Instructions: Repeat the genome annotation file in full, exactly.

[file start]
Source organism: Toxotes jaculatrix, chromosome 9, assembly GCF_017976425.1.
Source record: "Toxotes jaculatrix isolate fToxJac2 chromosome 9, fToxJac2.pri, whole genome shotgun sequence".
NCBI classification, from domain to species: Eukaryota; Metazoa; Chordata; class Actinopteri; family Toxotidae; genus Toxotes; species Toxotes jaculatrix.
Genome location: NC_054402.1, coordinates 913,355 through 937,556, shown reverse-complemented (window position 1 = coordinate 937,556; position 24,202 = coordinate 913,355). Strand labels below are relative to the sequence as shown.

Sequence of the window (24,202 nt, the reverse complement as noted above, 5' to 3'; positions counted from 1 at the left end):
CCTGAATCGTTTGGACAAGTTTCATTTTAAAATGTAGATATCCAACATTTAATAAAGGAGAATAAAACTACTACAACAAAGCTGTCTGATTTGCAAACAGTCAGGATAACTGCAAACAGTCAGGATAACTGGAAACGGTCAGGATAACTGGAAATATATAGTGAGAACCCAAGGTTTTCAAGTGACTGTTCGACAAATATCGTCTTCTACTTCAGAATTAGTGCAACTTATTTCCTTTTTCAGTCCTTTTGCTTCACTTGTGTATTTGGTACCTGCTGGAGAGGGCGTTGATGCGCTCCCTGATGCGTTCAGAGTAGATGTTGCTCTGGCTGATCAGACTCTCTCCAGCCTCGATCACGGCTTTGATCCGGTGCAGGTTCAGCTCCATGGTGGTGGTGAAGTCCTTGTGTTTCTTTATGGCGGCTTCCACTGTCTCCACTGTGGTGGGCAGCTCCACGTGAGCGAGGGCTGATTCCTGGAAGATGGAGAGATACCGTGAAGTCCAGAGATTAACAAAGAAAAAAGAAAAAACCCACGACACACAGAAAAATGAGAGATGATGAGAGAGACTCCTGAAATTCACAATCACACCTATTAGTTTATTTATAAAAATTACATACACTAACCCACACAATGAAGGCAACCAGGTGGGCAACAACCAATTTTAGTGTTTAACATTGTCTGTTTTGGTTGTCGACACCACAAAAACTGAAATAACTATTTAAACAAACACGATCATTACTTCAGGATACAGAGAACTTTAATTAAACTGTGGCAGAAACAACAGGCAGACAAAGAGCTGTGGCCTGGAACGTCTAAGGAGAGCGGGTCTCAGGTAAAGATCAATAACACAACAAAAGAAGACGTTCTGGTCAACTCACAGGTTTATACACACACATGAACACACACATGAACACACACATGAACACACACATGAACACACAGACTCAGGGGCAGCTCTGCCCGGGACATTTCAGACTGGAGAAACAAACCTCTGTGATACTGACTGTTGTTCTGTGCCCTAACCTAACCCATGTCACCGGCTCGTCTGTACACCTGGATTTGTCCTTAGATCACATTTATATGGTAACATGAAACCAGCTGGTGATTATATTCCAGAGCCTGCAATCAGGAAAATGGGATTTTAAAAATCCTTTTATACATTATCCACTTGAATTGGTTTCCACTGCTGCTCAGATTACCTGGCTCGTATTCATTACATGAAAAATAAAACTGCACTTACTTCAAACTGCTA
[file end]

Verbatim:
Source organism: Toxotes jaculatrix, chromosome 9, assembly GCF_017976425.1.
Source record: "Toxotes jaculatrix isolate fToxJac2 chromosome 9, fToxJac2.pri, whole genome shotgun sequence".
NCBI classification, from domain to species: Eukaryota; Metazoa; Chordata; class Actinopteri; family Toxotidae; genus Toxotes; species Toxotes jaculatrix.
Genome location: NC_054402.1, coordinates 913,355 through 937,556, shown reverse-complemented (window position 1 = coordinate 937,556; position 24,202 = coordinate 913,355). Strand labels below are relative to the sequence as shown.

Sequence of the window (24,202 nt, the reverse complement as noted above, 5' to 3'; positions counted from 1 at the left end):
CCTGAATCGTTTGGACAAGTTTCATTTTAAAATGTAGATATCCAACATTTAATAAAGGAGAATAAAACTACTACAACAAAGCTGTCTGATTTGCAAACAGTCAGGATAACTGCAAACAGTCAGGATAACTGGAAACGGTCAGGATAACTGGAAATATATAGTGAGAACCCAAGGTTTTCAAGTGACTGTTCGACAAATATCGTCTTCTACTTCAGAATTAGTGCAACTTATTTCCTTTTTCAGTCCTTTTGCTTCACTTGTGTATTTGGTACCTGCTGGAGAGGGCGTTGATGCGCTCCCTGATGCGTTCAGAGTAGATGTTGCTCTGGCTGATCAGACTCTCTCCAGCCTCGATCACGGCTTTGATCCGGTGCAGGTTCAGCTCCATGGTGGTGGTGAAGTCCTTGTGTTTCTTTATGGCGGCTTCCACTGTCTCCACTGTGGTGGGCAGCTCCACGTGAGCGAGGGCTGATTCCTGGAAGATGGAGAGATACCGTGAAGTCCAGAGATTAACAAAGAAAAAAGAAAAAACCCACGACACACAGAAAAATGAGAGATGATGAGAGAGACTCCTGAAATTCACAATCACACCTATTAGTTTATTTATAAAAATTACATACACTAACCCACACAATGAAGGCAACCAGGTGGGCAACAACCAATTTTAGTGTTTAACATTGTCTGTTTTGGTTGTCGACACCACAAAAACTGAAATAACTATTTAAACAAACACGATCATTACTTCAGGATACAGAGAACTTTAATTAAACTGTGGCAGAAACAACAGGCAGACAAAGAGCTGTGGCCTGGAACGTCTAAGGAGAGCGGGTCTCAGGTAAAGATCAATAACACAACAAAAGAAGACGTTCTGGTCAACTCACAGGTTTATACACACACATGAACACACACATGAACACACACATGAACACACACATGAACACACAGACTCAGGGGCAGCTCTGCCCGGGACATTTCAGACTGGAGAAACAAACCTCTGTGATACTGACTGTTGTTCTGTGCCCTAACCTAACCCATGTCACCGGCTCGTCTGTACACCTGGATTTGTCCTTAGATCACATTTATATGGTAACATGAAACCAGCTGGTGATTATATTCCAGAGCCTGCAATCAGGAAAATGGGATTTTAAAAATCCTTTTATACATTATCCACTTGAATTGGTTTCCACTGCTGCTCAGATTACCTGGCTCGTATTCATTACATGAAAAATAAAACTGCACTTACTTCAAACTGCTA